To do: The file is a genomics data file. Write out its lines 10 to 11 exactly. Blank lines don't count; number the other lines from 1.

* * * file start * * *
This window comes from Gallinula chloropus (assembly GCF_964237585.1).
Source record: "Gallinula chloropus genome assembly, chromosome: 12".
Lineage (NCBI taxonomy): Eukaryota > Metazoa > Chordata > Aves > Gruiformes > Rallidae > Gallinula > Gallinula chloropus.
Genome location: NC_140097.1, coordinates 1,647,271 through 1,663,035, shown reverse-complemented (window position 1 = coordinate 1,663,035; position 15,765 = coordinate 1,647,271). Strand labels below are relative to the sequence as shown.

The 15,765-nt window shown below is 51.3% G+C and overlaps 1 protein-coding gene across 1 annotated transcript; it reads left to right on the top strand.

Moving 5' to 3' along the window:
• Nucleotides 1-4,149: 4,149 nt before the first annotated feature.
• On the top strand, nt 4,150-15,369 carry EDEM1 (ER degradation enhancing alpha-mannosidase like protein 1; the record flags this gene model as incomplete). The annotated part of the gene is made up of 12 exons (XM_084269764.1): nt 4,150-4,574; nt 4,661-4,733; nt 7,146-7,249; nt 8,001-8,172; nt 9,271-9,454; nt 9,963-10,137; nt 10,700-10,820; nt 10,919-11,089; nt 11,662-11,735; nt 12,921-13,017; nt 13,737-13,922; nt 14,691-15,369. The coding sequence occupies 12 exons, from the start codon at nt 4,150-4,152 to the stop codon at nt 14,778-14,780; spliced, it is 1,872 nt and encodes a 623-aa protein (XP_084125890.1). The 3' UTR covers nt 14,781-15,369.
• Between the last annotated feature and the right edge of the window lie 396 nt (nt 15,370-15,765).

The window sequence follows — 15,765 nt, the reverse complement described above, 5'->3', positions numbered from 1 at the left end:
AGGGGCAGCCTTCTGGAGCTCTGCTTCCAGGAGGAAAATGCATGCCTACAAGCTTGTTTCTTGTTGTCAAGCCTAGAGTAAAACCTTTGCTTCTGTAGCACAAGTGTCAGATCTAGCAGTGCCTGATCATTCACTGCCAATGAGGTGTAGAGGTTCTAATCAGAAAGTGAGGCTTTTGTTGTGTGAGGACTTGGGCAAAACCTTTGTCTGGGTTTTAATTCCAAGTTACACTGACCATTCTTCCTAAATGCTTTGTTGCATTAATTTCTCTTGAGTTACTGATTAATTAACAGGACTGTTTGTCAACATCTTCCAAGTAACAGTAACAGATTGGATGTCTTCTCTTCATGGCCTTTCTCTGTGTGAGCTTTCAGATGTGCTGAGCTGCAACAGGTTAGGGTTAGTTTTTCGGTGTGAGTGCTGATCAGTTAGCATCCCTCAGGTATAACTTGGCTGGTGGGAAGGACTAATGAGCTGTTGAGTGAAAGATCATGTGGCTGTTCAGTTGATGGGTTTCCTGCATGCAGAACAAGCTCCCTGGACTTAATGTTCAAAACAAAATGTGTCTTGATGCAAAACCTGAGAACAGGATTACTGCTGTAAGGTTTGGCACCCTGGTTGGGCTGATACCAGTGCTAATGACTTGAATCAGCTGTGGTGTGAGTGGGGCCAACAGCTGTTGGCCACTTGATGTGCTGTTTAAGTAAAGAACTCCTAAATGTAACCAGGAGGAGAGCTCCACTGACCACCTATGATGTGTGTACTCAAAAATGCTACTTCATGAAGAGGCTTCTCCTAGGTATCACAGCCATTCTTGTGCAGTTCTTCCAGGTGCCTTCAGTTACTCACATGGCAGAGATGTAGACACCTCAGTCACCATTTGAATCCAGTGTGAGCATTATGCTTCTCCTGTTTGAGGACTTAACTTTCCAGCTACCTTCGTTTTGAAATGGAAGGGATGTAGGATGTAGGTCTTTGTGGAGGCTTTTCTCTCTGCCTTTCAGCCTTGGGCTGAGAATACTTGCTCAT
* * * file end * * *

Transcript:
The window sequence follows — 15,765 nt, the reverse complement described above, 5'->3', positions numbered from 1 at the left end:
AGGGGCAGCCTTCTGGAGCTCTGCTTCCAGGAGGAAAATGCATGCCTACAAGCTTGTTTCTTGTTGTCAAGCCTAGAGTAAAACCTTTGCTTCTGTAGCACAAGTGTCAGATCTAGCAGTGCCTGATCATTCACTGCCAATGAGGTGTAGAGGTTCTAATCAGAAAGTGAGGCTTTTGTTGTGTGAGGACTTGGGCAAAACCTTTGTCTGGGTTTTAATTCCAAGTTACACTGACCATTCTTCCTAAATGCTTTGTTGCATTAATTTCTCTTGAGTTACTGATTAATTAACAGGACTGTTTGTCAACATCTTCCAAGTAACAGTAACAGATTGGATGTCTTCTCTTCATGGCCTTTCTCTGTGTGAGCTTTCAGATGTGCTGAGCTGCAACAGGTTAGGGTTAGTTTTTCGGTGTGAGTGCTGATCAGTTAGCATCCCTCAGGTATAACTTGGCTGGTGGGAAGGACTAATGAGCTGTTGAGTGAAAGATCATGTGGCTGTTCAGTTGATGGGTTTCCTGCATGCAGAACAAGCTCCCTGGACTTAATGTTCAAAACAAAATGTGTCTTGATGCAAAACCTGAGAACAGGATTACTGCTGTAAGGTTTGGCACCCTGGTTGGGCTGATACCAGTGCTAATGACTTGAATCAGCTGTGGTGTGAGTGGGGCCAACAGCTGTTGGCCACTTGATGTGCTGTTTAAGTAAAGAACTCCTAAATGTAACCAGGAGGAGAGCTCCACTGACCACCTATGATGTGTGTACTCAAAAATGCTACTTCATGAAGAGGCTTCTCCTAGGTATCACAGCCATTCTTGTGCAGTTCTTCCAGGTGCCTTCAGTTACTCACATGGCAGAGATGTAGACACCTCAGTCACCATTTGAATCCAGTGTGAGCATTATGCTTCTCCTGTTTGAGGACTTAACTTTCCAGCTACCTTCGTTTTGAAATGGAAGGGATGTAGGATGTAGGTCTTTGTGGAGGCTTTTCTCTCTGCCTTTCAGCCTTGGGCTGAGAATACTTGCTCAT